“Perfect is the enemy of good.” - Voltaire
Have you ever avoided the gym for an entire week because you knew had to miss two days out of five? Or what about that time you nearly completed a project, thought it was great and then the next day thought it was awful, having not changed a single thing in the interim?
Both are examples of a perfectionist mindset. In the first example, perfection in execution, or more commonly the “all or nothing” cliché, stands in the way of starting a goal or making progress. The second example, perfection in result, is a testament to the fallibility of our perspective on the quality of our own creations.
Perfection, in both of these forms, is subjective. These ideals we create are meant for good to help us improve our creative work and motivate us. And yet they often do the exact opposite.
What Voltaire understood about quality (good) versus perfection is that there is a mental balancing act that needs done. We need a subjective ideal to help us envision the goal which we want to achieve; something that compels us to do our best and produce quality work. However, we also need to guard against relentless dissatisfaction when our method or result does not match this subjective ideal.
If we do not master this balancing act, then perfection becomes the enemy of good. And in its worst form perfectionism becomes paralysis. As in, “If I can’t go to the gym five days, then I won’t go at all.”
We can become so tied to a vision of subjective quality, that it becomes a hiccup in the soul, keeping us from doing things we deem essential because the ideal end is already unattainable. For those of us drowning in our own visions of perfection, shifting the focus to progress is key.
Consider this … if you do not even begin pursuing a goal because it seems unattainable, then your perfectionism is masquerading as a fear of failure. Ironically, not doing anything towards said goal often makes you feel like more of a failure than just making insufficient progress in the task. In this way, the perfectionist can never win. Damned if you do and if you don’t. If you are one of these folks, simply taking step one of a nine step task, must become its own perfection.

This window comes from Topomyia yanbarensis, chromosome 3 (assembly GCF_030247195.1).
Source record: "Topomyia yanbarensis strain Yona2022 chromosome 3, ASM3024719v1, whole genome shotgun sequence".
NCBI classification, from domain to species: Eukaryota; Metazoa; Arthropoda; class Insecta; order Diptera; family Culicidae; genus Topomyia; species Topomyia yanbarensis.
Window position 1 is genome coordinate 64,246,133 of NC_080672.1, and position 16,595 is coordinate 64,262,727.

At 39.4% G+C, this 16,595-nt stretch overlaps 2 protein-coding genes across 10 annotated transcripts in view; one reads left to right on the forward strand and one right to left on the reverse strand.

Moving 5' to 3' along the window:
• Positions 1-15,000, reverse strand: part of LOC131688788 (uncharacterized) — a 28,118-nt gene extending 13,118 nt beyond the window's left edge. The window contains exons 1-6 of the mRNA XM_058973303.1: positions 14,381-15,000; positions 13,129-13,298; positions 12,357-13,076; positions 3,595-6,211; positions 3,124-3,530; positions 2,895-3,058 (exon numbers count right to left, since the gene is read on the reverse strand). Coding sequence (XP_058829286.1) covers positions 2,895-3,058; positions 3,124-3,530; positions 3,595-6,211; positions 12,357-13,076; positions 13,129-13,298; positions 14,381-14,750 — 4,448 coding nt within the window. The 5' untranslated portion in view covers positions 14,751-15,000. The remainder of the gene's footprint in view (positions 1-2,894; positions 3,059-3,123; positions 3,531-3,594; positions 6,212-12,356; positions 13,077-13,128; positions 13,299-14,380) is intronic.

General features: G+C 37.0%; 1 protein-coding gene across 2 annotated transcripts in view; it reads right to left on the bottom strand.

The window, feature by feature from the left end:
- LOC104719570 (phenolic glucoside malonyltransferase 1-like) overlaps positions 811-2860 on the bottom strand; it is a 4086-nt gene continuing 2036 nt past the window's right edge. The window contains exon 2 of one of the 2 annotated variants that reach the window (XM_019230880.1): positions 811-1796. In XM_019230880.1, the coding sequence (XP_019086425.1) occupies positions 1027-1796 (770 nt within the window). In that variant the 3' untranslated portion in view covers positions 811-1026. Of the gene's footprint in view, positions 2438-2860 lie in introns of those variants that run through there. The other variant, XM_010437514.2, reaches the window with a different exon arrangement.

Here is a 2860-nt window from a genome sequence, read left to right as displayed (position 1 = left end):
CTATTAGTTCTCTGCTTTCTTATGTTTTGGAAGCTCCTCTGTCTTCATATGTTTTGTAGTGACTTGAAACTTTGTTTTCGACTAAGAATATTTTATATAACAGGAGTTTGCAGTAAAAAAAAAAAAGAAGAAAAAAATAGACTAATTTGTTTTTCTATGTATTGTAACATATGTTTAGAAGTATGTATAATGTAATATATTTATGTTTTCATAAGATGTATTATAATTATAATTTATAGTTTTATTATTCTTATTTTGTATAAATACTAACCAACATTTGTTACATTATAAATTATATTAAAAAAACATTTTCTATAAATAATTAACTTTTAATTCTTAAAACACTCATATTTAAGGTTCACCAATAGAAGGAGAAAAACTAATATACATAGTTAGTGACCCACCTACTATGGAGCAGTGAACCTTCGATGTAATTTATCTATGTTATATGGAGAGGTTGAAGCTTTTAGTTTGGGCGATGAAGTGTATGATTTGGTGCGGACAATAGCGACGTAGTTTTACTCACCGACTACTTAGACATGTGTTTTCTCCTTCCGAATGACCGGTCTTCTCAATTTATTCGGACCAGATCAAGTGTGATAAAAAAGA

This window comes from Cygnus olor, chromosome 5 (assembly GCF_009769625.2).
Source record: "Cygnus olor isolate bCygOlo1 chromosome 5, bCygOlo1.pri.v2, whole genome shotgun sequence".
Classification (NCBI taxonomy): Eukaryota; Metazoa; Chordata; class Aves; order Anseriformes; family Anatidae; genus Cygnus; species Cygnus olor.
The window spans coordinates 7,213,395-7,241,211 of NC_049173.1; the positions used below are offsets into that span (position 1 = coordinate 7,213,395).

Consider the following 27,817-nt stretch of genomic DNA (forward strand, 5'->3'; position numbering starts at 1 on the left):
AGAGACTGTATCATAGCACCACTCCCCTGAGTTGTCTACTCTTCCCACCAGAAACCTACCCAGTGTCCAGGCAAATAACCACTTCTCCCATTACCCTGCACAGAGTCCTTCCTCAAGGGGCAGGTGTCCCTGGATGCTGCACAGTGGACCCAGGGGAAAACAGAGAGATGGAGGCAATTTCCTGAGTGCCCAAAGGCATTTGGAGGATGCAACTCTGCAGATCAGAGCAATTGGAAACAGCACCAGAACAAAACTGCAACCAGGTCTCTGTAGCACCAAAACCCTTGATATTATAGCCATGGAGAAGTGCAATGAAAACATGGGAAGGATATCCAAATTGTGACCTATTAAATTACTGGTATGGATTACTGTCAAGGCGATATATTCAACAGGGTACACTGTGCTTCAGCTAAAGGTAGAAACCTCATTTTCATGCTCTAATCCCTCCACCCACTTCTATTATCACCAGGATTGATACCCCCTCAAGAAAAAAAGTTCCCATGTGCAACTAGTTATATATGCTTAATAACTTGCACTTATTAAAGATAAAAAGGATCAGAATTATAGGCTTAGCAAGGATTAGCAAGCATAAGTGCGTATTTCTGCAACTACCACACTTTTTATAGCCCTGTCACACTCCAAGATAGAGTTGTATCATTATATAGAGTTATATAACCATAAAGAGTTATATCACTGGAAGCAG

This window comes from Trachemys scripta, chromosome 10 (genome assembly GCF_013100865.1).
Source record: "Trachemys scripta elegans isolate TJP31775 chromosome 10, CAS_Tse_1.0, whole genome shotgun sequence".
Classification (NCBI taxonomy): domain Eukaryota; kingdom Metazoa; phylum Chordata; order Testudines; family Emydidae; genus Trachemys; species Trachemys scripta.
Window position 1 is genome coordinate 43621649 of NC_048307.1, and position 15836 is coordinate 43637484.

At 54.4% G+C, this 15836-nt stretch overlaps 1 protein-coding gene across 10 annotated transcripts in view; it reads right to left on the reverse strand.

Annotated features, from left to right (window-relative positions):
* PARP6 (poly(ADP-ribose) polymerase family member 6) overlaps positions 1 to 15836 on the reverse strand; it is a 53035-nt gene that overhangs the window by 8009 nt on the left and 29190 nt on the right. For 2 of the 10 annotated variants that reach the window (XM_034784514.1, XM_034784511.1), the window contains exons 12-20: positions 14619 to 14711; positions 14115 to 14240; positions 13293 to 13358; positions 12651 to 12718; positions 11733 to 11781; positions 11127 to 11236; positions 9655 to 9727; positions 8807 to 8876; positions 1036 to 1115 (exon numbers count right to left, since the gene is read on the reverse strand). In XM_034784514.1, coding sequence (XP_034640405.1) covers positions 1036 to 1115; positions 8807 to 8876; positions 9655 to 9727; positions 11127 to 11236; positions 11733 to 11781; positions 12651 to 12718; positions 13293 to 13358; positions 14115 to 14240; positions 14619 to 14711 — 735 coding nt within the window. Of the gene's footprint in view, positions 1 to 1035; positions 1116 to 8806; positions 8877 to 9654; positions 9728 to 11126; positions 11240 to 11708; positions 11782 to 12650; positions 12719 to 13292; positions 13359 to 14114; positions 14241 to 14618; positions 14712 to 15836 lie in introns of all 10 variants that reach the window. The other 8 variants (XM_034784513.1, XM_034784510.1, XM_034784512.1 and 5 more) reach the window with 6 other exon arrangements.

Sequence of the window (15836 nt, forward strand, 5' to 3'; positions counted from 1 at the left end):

If you’re a person who is never happy with an end result, trapped in a cycle of self-loathing about your abilities, you also must learn to see progress as perfection. Everything achieved, in all its imperfection, is a stop on a fulfilling path.
When trying to gain a healthy perspective on your creativity and work, ask yourself: Why does this need to be ideal? Has this become solely about my satisfaction in the moment, instead of my long term goals? Am I going to miss a deadline, an opportunity, or fail to complete a task, because I refuse to embrace a “good enough” job?
Whether you’re hung up on perfection in execution or result, know that you must move forward, toward your ideal, but never forget that this ideal is subjective. It has been set by you.
You define perfection. So define it as progress.